One more reason you could be scared of falling is asleep is experiencing sleep paralysis. While it’s rather uncommon to be that afraid of it if you’ve never experienced it, the way sleep paralysis makes you feel is more than unnerving.
Sleep paralysis happens when you’re falling asleep or waking up. It’s a temporary paralysis during which you can’t speak or move. It may last up to a few minutes, and it’s rather rare, only 5% of people suffer from regular sleep paralysis.
Personally, I believe that the scariest part of it is the hallucinations you might get during a sleep paralysis episode. The hallucinations can include all the senses; you may hear, smell, see, or even taste things that aren’t there. And the worst part is that most of the hallucinations people experience aren’t pleasant. They usually resemble horror movie scenarios.
Such experiences could definitely deter a person from wanting to fall asleep ever again. Even if you don’t get hallucinations, the paralysis in itself is scary enough.
Continuing the topic of horrors, let’s talk about nightmares and how they influence sleep anxiety. Fear of falling asleep simply because you’re scared of having a nightmare seems entirely reasonable to me - they can be quite terrifying.
Nightmares, like most dreams, usually occur during the REM (rapid eye movement) stage of sleep. During it, your body is temporarily paralyzed, your eyes move rapidly, your breathing and heartbeat quicken. That's when you usually get nightmares.
Having recurring nightmares is definitely unsettling. Nightmares interrupt your sleep, make you wake up with a racing heart, get you sweaty, and make you experience immense fear. I don’t think there’s a person who’d choose this as a preferred scenario to their night.
So if you often have nightmares, you probably don’t perceive sleep as the most pleasant part of your routine. This fear of having them again might give you a fear of sleep and result in sleep anxiety. After all, anxiety and sleep don’t mix well, and it leaves you unhappy.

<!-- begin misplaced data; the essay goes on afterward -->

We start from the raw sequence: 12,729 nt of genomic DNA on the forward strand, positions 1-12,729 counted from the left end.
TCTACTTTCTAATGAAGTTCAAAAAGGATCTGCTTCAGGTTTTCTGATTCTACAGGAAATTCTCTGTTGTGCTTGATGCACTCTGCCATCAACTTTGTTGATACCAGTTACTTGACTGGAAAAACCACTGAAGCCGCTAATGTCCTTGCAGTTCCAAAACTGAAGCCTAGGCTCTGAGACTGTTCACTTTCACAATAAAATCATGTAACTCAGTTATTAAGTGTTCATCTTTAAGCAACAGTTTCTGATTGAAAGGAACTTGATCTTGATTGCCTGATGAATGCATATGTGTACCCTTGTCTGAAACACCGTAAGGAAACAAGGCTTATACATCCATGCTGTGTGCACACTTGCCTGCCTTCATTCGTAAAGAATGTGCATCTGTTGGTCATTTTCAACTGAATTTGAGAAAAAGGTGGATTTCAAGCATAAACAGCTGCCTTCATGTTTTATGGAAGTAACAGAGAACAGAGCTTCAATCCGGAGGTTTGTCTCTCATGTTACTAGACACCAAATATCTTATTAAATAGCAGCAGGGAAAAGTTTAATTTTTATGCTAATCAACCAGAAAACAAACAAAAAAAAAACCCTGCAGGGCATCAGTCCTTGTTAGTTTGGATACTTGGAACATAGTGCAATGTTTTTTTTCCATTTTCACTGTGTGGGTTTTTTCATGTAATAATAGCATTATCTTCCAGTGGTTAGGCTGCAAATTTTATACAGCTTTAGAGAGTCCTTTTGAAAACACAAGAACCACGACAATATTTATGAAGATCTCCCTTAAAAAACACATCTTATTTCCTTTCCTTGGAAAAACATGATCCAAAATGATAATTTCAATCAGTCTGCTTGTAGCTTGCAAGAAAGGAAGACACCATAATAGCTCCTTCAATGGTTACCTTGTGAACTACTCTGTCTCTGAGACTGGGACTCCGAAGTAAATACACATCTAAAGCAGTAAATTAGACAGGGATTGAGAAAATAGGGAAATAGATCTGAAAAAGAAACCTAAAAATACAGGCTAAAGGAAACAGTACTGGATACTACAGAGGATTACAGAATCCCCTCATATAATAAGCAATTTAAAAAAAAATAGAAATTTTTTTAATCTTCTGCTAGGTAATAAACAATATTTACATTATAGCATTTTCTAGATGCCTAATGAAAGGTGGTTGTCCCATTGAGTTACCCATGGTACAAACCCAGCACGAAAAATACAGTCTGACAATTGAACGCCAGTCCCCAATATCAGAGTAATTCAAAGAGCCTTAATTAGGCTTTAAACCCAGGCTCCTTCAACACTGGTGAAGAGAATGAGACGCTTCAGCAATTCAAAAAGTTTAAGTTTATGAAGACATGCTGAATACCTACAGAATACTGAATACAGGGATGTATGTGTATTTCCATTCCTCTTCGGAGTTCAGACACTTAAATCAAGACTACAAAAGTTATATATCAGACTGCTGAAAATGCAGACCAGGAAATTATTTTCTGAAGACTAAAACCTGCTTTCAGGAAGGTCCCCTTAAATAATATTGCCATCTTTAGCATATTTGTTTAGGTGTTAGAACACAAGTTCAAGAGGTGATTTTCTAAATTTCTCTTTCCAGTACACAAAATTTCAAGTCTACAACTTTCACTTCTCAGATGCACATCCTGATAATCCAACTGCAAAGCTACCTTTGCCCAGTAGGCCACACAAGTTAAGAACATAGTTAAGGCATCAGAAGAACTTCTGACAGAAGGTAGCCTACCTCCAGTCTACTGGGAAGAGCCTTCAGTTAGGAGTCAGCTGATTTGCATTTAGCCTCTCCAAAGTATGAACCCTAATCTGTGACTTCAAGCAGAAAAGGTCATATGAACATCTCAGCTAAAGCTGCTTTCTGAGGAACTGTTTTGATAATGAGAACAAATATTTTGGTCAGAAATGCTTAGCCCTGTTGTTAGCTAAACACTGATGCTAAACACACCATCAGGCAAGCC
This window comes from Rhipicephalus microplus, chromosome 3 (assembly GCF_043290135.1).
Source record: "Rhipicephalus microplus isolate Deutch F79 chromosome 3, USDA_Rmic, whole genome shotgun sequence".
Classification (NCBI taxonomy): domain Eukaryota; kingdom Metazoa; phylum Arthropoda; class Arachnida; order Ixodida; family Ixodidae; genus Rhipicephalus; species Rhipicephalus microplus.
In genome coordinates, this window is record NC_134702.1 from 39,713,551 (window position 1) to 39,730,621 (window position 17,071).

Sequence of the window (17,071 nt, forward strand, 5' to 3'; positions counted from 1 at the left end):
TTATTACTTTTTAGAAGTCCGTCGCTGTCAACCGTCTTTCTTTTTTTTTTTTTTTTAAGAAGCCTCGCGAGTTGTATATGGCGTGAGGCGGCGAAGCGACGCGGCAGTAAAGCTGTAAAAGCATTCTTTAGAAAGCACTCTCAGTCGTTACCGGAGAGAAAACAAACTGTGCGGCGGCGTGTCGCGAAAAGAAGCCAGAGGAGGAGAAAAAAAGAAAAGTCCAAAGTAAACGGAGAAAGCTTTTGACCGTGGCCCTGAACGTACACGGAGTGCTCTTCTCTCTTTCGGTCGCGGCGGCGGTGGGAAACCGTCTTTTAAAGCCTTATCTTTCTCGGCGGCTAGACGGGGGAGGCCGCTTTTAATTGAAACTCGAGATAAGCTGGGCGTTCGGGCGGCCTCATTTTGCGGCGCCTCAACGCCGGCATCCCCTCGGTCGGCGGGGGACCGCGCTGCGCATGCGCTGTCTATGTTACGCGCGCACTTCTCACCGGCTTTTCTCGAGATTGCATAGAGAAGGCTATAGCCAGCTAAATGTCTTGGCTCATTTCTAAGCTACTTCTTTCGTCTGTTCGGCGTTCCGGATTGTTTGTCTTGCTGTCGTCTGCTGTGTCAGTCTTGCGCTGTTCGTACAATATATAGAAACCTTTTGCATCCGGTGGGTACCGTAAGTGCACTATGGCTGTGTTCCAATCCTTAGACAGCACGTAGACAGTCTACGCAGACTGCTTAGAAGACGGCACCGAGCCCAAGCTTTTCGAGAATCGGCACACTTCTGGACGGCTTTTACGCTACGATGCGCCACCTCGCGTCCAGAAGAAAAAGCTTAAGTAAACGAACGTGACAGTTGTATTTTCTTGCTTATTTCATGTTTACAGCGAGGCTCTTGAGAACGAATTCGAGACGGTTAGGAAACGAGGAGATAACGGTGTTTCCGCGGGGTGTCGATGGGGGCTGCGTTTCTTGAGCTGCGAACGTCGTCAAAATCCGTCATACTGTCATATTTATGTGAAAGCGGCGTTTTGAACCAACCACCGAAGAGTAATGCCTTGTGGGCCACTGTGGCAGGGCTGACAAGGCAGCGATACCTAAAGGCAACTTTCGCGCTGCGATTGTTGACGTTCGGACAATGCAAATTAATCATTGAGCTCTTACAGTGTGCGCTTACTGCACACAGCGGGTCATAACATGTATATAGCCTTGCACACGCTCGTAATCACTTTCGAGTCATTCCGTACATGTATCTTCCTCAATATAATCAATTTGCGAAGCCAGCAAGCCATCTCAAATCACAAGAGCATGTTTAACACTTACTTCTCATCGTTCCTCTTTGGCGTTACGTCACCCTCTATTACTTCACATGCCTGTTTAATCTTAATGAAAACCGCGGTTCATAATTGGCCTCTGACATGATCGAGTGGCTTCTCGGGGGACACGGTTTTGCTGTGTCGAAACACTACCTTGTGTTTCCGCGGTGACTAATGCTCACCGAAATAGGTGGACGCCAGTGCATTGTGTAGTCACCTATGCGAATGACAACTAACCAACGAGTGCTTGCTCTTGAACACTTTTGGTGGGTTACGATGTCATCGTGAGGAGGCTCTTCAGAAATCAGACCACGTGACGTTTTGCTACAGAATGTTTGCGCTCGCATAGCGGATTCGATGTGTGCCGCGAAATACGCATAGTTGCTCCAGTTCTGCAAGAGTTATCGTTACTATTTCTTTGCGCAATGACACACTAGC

When it comes to more physical diseases, sleep apnea is one of the reasons why you might have a fear of sleep too. Sleep apnea put simply is a difficulty to breathe while asleep. Some of its signs include snoring, choking, pauses in breathing, and other breathing disruptions.
While it’s usually not dangerous to your life, it has its effects on the health that could lead to risks of more severe illnesses. It also reduces your sleep quality, as it disturbs sleep and might wake you up.
Since sleep apnea is a disease that causes breathing disturbance, some may fear that they might suffocate while asleep. In fact, sleep apnea can’t really kill you, but the effect it has on the body can do you some harm. It might make the risks of heart and respiratory diseases more prevalent.
What is more, it’s associated with those who don’t lead extremely healthy lifestyles. Those in the higher risk group are usually overweight, older, are smokers, or frequent alcohol consumers. This way, your health is already more at risk than a healthy young person’s.
This fear of experiencing unpleasant breathing disturbances while asleep might keep you from falling asleep and even give you sleep anxiety.